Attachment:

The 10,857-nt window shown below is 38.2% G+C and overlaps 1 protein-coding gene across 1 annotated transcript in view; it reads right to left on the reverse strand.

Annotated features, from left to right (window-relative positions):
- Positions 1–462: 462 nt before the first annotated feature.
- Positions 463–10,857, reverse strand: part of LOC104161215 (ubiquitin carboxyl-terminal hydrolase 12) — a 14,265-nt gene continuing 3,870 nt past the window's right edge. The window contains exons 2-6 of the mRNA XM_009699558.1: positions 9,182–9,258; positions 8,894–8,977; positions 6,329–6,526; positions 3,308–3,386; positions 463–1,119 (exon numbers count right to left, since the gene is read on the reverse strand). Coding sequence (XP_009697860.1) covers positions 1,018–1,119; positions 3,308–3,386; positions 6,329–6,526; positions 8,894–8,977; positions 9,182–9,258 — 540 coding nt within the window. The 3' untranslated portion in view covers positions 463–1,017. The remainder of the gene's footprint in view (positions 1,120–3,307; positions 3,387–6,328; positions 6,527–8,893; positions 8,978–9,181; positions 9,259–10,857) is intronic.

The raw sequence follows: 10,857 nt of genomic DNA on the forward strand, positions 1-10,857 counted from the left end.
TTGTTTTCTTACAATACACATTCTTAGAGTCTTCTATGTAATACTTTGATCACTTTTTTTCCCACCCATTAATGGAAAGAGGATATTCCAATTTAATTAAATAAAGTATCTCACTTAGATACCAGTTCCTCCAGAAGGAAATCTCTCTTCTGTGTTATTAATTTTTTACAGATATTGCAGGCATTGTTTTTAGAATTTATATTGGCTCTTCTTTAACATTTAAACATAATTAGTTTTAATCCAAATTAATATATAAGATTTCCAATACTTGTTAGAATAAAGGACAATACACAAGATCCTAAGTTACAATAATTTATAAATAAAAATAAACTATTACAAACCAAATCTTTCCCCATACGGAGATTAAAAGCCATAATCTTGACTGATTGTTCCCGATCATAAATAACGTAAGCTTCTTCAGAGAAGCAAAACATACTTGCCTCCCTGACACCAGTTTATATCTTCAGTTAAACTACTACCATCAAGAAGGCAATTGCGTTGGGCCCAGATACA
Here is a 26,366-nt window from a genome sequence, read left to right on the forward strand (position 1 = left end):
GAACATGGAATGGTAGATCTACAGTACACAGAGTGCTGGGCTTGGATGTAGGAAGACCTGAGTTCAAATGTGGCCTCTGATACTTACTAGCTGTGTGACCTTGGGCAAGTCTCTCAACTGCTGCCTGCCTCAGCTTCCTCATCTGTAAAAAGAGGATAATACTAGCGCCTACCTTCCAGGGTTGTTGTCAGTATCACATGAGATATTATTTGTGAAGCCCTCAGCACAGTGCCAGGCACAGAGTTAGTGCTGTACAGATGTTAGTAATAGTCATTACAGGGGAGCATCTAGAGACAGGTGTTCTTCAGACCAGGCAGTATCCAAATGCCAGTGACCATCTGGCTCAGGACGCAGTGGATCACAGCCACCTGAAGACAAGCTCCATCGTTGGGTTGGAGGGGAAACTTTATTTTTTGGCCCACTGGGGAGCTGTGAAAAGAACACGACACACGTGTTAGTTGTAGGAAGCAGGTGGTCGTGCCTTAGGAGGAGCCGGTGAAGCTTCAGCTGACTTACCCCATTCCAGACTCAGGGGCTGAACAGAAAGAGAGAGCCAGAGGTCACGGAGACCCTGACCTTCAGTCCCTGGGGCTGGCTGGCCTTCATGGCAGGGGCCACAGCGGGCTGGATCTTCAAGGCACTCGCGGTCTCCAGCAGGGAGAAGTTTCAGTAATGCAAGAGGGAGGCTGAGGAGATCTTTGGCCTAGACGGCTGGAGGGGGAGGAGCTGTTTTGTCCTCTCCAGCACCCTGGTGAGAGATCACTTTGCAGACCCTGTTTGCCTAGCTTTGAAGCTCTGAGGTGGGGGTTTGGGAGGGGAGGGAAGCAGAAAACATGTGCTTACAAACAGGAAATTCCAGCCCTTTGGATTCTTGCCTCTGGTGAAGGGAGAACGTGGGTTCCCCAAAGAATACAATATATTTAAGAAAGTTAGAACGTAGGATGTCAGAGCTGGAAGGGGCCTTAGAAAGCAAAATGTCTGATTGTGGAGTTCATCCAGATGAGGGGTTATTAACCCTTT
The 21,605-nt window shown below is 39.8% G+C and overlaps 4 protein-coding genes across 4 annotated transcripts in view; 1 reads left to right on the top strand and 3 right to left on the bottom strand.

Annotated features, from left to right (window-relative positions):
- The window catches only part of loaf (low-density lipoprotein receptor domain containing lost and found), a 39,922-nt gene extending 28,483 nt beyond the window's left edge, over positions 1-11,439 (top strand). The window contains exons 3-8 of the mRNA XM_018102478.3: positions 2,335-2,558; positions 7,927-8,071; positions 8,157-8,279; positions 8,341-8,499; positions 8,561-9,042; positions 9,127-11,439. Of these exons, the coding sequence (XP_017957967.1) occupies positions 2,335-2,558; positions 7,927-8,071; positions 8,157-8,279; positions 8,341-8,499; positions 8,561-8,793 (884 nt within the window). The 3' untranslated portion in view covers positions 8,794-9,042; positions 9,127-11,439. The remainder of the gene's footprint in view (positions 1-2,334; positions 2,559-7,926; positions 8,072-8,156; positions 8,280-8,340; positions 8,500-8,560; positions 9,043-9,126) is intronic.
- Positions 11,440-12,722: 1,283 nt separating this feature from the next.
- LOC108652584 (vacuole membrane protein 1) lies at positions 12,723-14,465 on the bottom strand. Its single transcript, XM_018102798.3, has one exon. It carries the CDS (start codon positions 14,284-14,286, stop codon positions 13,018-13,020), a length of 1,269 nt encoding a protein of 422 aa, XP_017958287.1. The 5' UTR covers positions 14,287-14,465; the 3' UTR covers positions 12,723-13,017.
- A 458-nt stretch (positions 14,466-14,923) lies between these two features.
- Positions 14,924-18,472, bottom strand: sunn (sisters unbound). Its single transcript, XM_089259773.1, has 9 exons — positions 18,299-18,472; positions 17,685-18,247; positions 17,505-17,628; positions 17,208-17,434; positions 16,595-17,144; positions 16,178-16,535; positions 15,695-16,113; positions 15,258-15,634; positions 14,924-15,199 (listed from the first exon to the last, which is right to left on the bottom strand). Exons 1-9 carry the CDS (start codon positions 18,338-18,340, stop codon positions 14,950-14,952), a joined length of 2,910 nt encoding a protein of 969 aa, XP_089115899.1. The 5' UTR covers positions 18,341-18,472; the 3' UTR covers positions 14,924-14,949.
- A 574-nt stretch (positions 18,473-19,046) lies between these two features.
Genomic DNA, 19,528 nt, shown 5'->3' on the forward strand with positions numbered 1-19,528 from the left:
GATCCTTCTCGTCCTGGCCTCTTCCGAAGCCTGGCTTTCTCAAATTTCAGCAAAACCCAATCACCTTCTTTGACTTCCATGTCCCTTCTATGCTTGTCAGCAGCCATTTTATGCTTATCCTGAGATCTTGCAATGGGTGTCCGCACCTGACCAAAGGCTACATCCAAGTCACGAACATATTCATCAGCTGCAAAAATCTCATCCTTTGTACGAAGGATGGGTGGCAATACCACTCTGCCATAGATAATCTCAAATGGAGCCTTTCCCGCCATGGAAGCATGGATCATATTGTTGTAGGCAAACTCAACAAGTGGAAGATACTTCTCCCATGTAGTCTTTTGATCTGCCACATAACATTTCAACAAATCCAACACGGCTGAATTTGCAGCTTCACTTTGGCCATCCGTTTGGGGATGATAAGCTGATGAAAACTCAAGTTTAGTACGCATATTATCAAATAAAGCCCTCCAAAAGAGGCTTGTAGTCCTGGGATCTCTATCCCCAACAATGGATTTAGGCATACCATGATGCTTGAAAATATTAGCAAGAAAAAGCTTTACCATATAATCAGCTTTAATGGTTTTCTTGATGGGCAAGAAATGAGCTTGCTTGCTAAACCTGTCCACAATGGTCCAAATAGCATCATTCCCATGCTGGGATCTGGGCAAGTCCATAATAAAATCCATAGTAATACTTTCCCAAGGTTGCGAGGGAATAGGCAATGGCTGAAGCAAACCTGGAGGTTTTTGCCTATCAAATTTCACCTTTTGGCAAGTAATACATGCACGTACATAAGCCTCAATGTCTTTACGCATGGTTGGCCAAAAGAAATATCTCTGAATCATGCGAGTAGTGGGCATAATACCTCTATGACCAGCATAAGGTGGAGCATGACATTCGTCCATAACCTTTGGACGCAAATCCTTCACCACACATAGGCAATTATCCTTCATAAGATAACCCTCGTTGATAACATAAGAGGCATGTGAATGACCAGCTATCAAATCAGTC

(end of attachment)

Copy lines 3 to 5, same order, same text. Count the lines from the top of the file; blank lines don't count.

- Positions 1–462: 462 nt before the first annotated feature.
- Positions 463–10,857, reverse strand: part of LOC104161215 (ubiquitin carboxyl-terminal hydrolase 12) — a 14,265-nt gene continuing 3,870 nt past the window's right edge. The window contains exons 2-6 of the mRNA XM_009699558.1: positions 9,182–9,258; positions 8,894–8,977; positions 6,329–6,526; positions 3,308–3,386; positions 463–1,119 (exon numbers count right to left, since the gene is read on the reverse strand). Coding sequence (XP_009697860.1) covers positions 1,018–1,119; positions 3,308–3,386; positions 6,329–6,526; positions 8,894–8,977; positions 9,182–9,258 — 540 coding nt within the window. The 3' untranslated portion in view covers positions 463–1,017. The remainder of the gene's footprint in view (positions 1,120–3,307; positions 3,387–6,328; positions 6,527–8,893; positions 8,978–9,181; positions 9,259–10,857) is intronic.

The raw sequence follows: 10,857 nt of genomic DNA on the forward strand, positions 1-10,857 counted from the left end.